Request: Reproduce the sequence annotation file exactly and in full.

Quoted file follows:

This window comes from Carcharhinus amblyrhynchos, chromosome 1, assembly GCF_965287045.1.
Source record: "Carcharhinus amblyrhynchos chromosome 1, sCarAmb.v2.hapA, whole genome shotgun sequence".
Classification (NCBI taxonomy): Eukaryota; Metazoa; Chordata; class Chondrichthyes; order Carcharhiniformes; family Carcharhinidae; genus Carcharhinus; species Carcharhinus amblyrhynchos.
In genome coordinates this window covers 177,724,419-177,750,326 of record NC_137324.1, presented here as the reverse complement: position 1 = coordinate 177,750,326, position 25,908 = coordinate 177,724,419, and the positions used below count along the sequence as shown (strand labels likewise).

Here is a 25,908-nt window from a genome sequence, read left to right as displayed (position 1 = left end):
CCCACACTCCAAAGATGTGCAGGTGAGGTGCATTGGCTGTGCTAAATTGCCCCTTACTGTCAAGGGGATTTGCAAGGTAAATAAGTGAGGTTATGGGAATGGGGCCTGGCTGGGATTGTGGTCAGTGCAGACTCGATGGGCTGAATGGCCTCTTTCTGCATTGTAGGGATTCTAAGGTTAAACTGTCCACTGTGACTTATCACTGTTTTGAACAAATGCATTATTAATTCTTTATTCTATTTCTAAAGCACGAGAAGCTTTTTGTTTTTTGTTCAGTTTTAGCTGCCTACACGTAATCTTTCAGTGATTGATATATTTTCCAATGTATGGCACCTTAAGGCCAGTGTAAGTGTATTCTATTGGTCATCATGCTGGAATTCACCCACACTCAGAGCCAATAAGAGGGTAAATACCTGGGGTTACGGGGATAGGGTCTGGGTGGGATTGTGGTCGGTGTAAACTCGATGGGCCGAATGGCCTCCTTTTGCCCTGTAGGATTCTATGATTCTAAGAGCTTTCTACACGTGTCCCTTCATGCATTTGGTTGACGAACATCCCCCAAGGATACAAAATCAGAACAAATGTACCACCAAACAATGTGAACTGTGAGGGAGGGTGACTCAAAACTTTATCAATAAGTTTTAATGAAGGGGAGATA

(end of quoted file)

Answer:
This window comes from Carcharhinus amblyrhynchos, chromosome 1, assembly GCF_965287045.1.
Source record: "Carcharhinus amblyrhynchos chromosome 1, sCarAmb.v2.hapA, whole genome shotgun sequence".
Classification (NCBI taxonomy): Eukaryota; Metazoa; Chordata; class Chondrichthyes; order Carcharhiniformes; family Carcharhinidae; genus Carcharhinus; species Carcharhinus amblyrhynchos.
In genome coordinates this window covers 177,724,419-177,750,326 of record NC_137324.1, presented here as the reverse complement: position 1 = coordinate 177,750,326, position 25,908 = coordinate 177,724,419, and the positions used below count along the sequence as shown (strand labels likewise).

Here is a 25,908-nt window from a genome sequence, read left to right as displayed (position 1 = left end):
CCCACACTCCAAAGATGTGCAGGTGAGGTGCATTGGCTGTGCTAAATTGCCCCTTACTGTCAAGGGGATTTGCAAGGTAAATAAGTGAGGTTATGGGAATGGGGCCTGGCTGGGATTGTGGTCAGTGCAGACTCGATGGGCTGAATGGCCTCTTTCTGCATTGTAGGGATTCTAAGGTTAAACTGTCCACTGTGACTTATCACTGTTTTGAACAAATGCATTATTAATTCTTTATTCTATTTCTAAAGCACGAGAAGCTTTTTGTTTTTTGTTCAGTTTTAGCTGCCTACACGTAATCTTTCAGTGATTGATATATTTTCCAATGTATGGCACCTTAAGGCCAGTGTAAGTGTATTCTATTGGTCATCATGCTGGAATTCACCCACACTCAGAGCCAATAAGAGGGTAAATACCTGGGGTTACGGGGATAGGGTCTGGGTGGGATTGTGGTCGGTGTAAACTCGATGGGCCGAATGGCCTCCTTTTGCCCTGTAGGATTCTATGATTCTAAGAGCTTTCTACACGTGTCCCTTCATGCATTTGGTTGACGAACATCCCCCAAGGATACAAAATCAGAACAAATGTACCACCAAACAATGTGAACTGTGAGGGAGGGTGACTCAAAACTTTATCAATAAGTTTTAATGAAGGGGAGATA